One annoyance of ensure-generic-function-using-class
martin at lispworks.com
Tue Jan 2 15:15:19 UTC 2018
>>>>> On Wed, 27 Dec 2017 13:27:13 +0100, Pascal Costanza said:
> > On 27 Dec 2017, at 12:50, Didier Verna <didier at lrde.epita.fr> wrote:
> > Hello,
> > there is something annoying with
> > ensure-generic-function-using-class. The MOP specifies that if the
> > :generic-function-class option is not provided, it defaults to
> > standard-generic-function. While this makes perfect sense when the
> > generic function doesn't already exist, it seems to also apply when it
> > does.
> > As a result, if you want to call ensure-generic-function on an existing
> > generic function using a different meta-class, for instance like this:
> > (ensure-generic-function gf-name :generic-function-class (class-of gf))
> > This is a bit annoying, and I don't understand the rationale behind
> > this, if there's one. Why not defaulting to the existing generic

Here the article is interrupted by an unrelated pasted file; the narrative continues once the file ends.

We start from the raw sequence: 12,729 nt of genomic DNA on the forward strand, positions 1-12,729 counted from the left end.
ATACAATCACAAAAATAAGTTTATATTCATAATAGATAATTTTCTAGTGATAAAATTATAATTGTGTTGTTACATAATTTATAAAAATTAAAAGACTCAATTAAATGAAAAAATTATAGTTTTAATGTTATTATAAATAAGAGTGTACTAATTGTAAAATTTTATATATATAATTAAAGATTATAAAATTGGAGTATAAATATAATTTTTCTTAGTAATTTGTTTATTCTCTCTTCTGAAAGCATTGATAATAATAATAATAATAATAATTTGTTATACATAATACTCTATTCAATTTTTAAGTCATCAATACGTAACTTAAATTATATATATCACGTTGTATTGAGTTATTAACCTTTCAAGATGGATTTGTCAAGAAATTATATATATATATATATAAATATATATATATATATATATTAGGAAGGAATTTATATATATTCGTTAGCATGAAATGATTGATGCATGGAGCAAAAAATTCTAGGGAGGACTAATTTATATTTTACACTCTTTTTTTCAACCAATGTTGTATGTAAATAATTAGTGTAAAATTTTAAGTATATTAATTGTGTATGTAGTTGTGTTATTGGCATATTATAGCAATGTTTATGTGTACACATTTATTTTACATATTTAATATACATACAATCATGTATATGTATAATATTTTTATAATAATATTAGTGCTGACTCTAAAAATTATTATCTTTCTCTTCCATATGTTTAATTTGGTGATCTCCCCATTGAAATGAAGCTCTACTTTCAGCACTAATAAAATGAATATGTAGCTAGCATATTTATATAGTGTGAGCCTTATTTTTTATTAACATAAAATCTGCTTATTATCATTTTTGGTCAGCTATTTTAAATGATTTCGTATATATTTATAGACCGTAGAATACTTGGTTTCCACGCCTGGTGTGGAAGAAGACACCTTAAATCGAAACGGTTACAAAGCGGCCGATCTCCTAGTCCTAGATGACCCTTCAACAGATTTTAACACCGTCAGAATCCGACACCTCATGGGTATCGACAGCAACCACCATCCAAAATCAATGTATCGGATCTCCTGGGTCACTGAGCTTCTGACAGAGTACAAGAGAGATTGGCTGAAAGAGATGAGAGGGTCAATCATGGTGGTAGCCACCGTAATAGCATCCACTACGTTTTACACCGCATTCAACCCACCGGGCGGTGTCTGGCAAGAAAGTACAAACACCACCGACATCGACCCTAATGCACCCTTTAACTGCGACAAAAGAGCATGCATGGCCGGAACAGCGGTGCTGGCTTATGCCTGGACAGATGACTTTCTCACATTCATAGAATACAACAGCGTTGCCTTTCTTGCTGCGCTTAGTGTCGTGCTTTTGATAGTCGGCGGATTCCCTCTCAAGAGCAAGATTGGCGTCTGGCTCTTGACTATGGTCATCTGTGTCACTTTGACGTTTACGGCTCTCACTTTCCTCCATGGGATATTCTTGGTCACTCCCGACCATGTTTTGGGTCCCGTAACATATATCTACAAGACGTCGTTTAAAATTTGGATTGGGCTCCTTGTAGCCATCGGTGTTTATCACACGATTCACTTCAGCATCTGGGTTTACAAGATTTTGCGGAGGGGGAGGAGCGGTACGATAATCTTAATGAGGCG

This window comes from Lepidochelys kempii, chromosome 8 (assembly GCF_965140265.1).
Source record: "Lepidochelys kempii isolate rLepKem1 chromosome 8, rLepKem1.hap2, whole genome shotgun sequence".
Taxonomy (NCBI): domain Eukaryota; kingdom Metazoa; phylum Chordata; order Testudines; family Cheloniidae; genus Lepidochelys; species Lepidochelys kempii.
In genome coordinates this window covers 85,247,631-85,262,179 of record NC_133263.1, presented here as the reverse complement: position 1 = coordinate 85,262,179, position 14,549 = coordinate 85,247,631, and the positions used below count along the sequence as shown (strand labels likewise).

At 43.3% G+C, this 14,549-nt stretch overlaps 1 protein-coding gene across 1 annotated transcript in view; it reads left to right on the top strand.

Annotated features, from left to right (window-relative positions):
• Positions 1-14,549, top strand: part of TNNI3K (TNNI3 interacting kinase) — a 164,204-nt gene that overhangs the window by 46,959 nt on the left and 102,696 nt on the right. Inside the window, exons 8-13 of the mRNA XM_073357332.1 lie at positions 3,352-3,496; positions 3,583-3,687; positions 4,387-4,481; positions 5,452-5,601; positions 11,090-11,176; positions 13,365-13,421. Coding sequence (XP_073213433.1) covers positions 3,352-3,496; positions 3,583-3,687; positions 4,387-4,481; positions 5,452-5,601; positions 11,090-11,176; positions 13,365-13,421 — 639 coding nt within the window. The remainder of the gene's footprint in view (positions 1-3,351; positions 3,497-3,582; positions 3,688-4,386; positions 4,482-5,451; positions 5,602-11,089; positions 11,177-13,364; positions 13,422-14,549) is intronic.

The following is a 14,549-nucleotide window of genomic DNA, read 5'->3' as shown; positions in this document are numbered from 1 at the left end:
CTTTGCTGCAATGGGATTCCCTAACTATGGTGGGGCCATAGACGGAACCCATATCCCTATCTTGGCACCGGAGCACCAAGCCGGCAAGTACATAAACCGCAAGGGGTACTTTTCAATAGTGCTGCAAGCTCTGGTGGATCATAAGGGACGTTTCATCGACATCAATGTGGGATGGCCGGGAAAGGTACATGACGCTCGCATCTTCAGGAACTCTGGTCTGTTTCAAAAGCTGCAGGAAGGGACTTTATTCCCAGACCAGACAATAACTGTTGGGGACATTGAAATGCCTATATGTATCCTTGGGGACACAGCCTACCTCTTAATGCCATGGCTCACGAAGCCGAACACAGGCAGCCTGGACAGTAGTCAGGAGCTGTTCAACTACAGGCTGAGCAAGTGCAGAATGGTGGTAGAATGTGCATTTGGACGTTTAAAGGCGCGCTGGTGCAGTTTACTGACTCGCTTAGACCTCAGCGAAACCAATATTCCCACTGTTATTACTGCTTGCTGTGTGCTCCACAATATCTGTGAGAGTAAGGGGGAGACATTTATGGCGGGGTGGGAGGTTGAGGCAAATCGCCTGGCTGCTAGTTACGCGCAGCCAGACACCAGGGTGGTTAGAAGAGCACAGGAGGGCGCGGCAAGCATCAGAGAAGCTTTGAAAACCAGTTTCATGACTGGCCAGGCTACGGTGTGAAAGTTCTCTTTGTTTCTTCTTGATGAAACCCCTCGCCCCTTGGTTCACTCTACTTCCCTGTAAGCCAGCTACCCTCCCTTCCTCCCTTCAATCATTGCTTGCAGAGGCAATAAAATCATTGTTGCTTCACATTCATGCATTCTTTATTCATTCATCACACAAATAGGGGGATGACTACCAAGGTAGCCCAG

> > function's meta-class?
> ensure-generic-function is the functional version of the defgeneric macro, and is supposed to behave the same way. If you don’t pass the :generic-function-class option to the defgeneric macro, it will also default to standard-generic-function, no matter what the previous definition of the generic function was.
I think the MOP is inconsistent about this, because the expansion of the
defmethod macro is supposed to call ensure-generic-function, but there is no
way to specify the :generic-function-class argument (I know it could look for
an existing gf, but the "possible correct expansion" in the MOP doesn't).
The definition of ensure-generic-function-using-class says:
"If the class of the generic-function argument is not the same as the class
specified by the :generic-function-class argument, an error is signaled."
It makes more sense if that only applies when the :generic-function-class
argument is supplied. That also makes it work like the other keywords,
i.e. omitting them doesn't change anything.
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